(Bethany House 2016, $10.99)
Eight Women of Faith represents a unique collection of biographies of influential women of faith between the 14th and 19th centuries. Michael A.G. Haykin, professor of church history and biblical spirituality at Southern Seminary, seeks to recognize the importance of women’s roles throughout church history.
This book provides an engaging look at the lives of each woman, using written texts including journal entries and letters. These texts support the character development in each narrative, creating an easy-to-read sketch of history and making the biographical stories come to life.
While not an all-inclusive explanation of every woman who has impacted the Christian faith, Haykin dives deeper into the lives of these eight women in order to portray them in a personal, honest way. This personal account of history paired with short chapters is enough to satisfy readers at every level. This book is a great resource for readers seeking to grow in their love for history.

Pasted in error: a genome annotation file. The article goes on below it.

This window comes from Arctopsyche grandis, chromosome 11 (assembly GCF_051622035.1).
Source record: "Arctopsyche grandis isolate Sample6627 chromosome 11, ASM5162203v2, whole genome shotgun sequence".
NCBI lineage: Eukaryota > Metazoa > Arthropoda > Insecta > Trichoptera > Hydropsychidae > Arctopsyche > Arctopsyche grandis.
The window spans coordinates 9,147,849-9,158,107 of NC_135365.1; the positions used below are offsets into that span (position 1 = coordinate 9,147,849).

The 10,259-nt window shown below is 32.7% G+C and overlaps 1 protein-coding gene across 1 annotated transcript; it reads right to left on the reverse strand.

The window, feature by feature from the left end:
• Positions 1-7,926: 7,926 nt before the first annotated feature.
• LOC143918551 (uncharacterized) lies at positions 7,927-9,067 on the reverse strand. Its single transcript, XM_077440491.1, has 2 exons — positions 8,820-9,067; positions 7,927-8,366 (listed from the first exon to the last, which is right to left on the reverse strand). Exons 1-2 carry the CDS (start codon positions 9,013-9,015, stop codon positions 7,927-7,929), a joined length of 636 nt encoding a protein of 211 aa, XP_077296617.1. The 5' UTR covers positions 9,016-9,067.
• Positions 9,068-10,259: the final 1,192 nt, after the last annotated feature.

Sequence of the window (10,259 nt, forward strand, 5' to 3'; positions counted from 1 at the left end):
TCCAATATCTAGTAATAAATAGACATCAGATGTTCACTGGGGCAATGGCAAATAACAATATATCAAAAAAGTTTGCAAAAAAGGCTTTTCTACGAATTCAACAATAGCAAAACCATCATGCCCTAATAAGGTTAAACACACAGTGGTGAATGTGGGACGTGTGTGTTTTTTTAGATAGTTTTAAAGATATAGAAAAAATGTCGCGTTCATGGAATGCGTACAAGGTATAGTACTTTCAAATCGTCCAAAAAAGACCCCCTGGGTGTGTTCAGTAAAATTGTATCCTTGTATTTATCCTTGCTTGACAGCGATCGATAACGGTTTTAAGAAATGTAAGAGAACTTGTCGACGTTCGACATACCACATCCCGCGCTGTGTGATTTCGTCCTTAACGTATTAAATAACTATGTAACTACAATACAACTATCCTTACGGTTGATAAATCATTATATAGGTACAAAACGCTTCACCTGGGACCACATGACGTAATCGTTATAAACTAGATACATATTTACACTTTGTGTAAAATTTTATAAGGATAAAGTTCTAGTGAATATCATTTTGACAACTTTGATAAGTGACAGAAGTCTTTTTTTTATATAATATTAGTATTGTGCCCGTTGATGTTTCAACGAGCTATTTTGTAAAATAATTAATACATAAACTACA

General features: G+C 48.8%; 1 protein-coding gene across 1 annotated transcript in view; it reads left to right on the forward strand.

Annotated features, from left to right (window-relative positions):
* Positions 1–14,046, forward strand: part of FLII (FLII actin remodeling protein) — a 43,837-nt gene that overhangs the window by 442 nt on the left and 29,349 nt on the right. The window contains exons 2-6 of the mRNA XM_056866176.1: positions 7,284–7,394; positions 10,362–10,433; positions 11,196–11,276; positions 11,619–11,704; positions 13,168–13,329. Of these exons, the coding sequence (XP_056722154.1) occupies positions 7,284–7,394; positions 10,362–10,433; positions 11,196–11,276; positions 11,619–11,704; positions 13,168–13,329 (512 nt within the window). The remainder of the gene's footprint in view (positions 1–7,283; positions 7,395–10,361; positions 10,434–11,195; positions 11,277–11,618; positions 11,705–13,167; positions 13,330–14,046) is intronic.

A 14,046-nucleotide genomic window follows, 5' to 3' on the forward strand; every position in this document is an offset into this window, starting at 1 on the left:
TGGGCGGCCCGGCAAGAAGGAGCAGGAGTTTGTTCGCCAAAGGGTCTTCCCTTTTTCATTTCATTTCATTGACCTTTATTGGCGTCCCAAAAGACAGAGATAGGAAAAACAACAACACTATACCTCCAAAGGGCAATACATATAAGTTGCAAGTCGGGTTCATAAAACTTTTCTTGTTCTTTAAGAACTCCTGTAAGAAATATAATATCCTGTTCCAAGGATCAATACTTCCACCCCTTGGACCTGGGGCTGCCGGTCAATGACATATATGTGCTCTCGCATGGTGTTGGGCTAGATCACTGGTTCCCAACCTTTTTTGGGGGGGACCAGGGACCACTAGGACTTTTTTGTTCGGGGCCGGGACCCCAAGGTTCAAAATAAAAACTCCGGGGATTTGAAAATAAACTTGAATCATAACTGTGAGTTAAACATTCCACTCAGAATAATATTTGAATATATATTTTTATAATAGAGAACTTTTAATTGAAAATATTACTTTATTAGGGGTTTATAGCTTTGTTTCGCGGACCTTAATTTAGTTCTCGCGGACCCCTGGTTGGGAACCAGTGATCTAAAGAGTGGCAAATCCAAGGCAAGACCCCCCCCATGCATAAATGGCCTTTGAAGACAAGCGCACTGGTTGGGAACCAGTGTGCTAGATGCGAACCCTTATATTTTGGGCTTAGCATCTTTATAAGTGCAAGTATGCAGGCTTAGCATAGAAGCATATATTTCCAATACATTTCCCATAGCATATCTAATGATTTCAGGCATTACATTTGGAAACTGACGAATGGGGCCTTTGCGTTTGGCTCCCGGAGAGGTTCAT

— Annie Corser
(Crossway 2016, $14.99)
In his latest book, In The Arena, SBTS preaching professor David E. Prince models a critical engagement with sports that promotes Christian discipleship and character.
“God kindly provides us the windows of smaller arenas where we can be challenged to demonstrate the virtues necessary for faithfulness in the ultimate venue of our lives before God, our Creator and Sustainer,” Prince writes. “Athletic competition provides practice games for life, whether experienced by participation or observation, but to benefit fully, we must be intentional about the lessons it can teach us.”
Prince explores issues like sports fandom, spiritual warfare, and building godly character. He also provides guidance for parents on how they can be intentional in using sports for character building. His pastoral application in each chapter and his call for churches to be strategic in their relationship to sports display a sincerity and thoughtfulness no one has yet to apply to this realm of cultural awareness.
— S. Craig Sanders
(B&H 2016, $16.99)